Monday, April 04, 2005


Colds are never convenient, are they? I don't get them often, but I am a wuss about them. This one has been slow in coming and hit hard on Saturday, a day I had planned to spend in the garden. It was a fairly cold day, with blustery winds, at least in the morning.

So I spent the day watching television and resting, which meant, of course, watching information about the Pope and his dying. Having been in Rome last fall, and having spent almost an entire day at St. Peter's and the museum during that trip, the Vatican visuals were more real for me. This is the same effect I had after my first trip to Washington, DC as a young man. The White House and the Capitol were actually "real" buildings, real places.

Sunday afternoon, I ended up raking sweetgum balls in the afternoon, with Franklin the dog as a companion confined by tether and stake. He mostly sat and absorbed sun and he smelled, his nose in the air quivering, and he looked quietly serious until a person or a person with a dog walked by and then he had to announce his presence and warn them that if only the tether was not there he would be asserting his authority over them -- that's my translation of his doggy ways. It was a nice day, lots of folk walked through the townlet, and he barked too much during their passing through.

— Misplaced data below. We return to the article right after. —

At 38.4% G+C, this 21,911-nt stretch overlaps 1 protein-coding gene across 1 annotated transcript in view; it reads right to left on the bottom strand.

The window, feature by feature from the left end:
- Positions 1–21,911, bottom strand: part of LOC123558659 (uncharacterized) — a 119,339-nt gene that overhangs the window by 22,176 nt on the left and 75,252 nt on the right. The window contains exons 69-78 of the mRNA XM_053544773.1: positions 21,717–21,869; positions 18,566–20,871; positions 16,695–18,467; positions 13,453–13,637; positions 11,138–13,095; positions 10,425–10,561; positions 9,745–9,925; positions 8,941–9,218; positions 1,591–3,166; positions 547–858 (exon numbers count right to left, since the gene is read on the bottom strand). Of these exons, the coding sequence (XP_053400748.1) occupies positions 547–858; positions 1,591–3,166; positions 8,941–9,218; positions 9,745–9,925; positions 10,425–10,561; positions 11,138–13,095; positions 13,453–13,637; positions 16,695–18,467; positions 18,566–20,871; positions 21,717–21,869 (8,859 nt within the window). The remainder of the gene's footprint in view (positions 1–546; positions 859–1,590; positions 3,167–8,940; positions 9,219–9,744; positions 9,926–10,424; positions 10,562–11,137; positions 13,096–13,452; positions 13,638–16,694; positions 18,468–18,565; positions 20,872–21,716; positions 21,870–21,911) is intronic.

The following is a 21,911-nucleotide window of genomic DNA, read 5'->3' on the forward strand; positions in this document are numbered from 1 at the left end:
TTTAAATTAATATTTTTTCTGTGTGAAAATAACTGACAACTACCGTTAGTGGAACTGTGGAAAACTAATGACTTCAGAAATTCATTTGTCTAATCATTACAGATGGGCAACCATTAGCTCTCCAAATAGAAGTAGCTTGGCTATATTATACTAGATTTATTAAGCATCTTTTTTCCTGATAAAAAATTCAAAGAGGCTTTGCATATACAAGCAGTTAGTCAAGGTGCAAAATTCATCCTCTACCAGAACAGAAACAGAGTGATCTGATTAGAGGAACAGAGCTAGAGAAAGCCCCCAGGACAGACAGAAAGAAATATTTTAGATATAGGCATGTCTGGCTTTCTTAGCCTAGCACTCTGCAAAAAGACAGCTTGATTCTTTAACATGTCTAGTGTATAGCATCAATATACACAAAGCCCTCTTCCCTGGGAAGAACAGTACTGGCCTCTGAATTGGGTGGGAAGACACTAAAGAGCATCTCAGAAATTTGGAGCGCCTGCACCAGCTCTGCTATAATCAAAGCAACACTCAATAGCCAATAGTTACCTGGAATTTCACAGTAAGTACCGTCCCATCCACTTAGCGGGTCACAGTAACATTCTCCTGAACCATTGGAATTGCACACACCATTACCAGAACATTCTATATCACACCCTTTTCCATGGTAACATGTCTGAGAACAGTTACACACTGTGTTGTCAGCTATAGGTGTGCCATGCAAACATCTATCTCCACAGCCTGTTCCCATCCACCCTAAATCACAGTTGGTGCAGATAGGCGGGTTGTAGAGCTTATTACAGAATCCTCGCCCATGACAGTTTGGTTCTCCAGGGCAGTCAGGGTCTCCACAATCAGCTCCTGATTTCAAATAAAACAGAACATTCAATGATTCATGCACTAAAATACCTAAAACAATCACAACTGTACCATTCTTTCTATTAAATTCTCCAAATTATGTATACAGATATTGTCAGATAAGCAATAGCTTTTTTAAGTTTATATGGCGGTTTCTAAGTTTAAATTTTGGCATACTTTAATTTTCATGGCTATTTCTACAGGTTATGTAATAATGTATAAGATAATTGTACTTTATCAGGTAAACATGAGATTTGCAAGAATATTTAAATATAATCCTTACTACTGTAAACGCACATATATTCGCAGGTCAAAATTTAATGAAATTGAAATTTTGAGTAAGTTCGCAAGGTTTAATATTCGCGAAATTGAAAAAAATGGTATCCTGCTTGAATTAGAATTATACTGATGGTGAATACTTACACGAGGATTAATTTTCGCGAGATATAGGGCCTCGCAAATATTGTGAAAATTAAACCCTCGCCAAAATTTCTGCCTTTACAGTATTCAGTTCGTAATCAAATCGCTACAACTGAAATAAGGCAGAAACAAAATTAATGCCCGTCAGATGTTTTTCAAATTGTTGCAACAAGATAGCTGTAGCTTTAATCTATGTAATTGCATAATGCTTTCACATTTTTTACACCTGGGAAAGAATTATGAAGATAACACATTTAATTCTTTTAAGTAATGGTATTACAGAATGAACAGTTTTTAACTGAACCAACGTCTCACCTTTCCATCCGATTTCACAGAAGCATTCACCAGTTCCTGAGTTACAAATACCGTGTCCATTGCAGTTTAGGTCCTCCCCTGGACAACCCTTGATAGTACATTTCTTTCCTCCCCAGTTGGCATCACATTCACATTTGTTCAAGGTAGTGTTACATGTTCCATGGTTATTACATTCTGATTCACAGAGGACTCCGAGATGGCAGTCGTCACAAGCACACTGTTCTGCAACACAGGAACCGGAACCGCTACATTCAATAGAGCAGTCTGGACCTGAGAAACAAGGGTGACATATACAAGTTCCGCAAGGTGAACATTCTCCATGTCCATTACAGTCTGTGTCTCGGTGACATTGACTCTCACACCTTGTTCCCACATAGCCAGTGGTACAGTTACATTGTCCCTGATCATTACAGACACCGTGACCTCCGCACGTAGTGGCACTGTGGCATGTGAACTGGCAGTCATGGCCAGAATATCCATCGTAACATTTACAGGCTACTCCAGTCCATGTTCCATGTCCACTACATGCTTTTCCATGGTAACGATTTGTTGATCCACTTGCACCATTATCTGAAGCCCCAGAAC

Raking sweetgum balls is the equivalent of cleaning a dust-covered room, showing again the marked distinction between green grass and cultivated beds. Suddenly, I have again a garden. I am spreading the sweetgum balls in the hosta beds as a kind of poor man's mulch, with the intent of using those dried jagged edges to tear into the soft membranes of any hungry, hosta-eating slugs who think it's open buffet. Hopefully, the word will get out among the slug community about the futility of eating my hostas.

That won't stop the grubs, though, who are underground, waiting to come up and eat my roses in the form of japanese beetles -- for some gardeners, saying this name is the equivalent of speaking Lord V.'s name in the Harry Potter books. I cannot bring myself to put the chemicals down to kill them.

Unlike previous years in this garden, where I have only spent a third of my time in actual gardening, with the rest of my efforts in building new beds and then planting them, this growing season should be all about maintenance, editing and cultivating. Simple garden work -- as opposed to what feels like at times civil engineering.

Tired after a few hours, I laid out on the grass, next to Franklin, and together we silently looked out at the garden. It is an odd view, laying out on grass. The perspective changes and suddenly, looking eyelevel at a clump of daffodils, I am getting a Georgia O'Keefe perspective on flowers. A few people walked by and waved at us. It was a gentle day.

I was too tired to watch the Lady Bears play on TV, but awoke this morning to hear they are in the Final. Go Bears! Sic 'em, etc.

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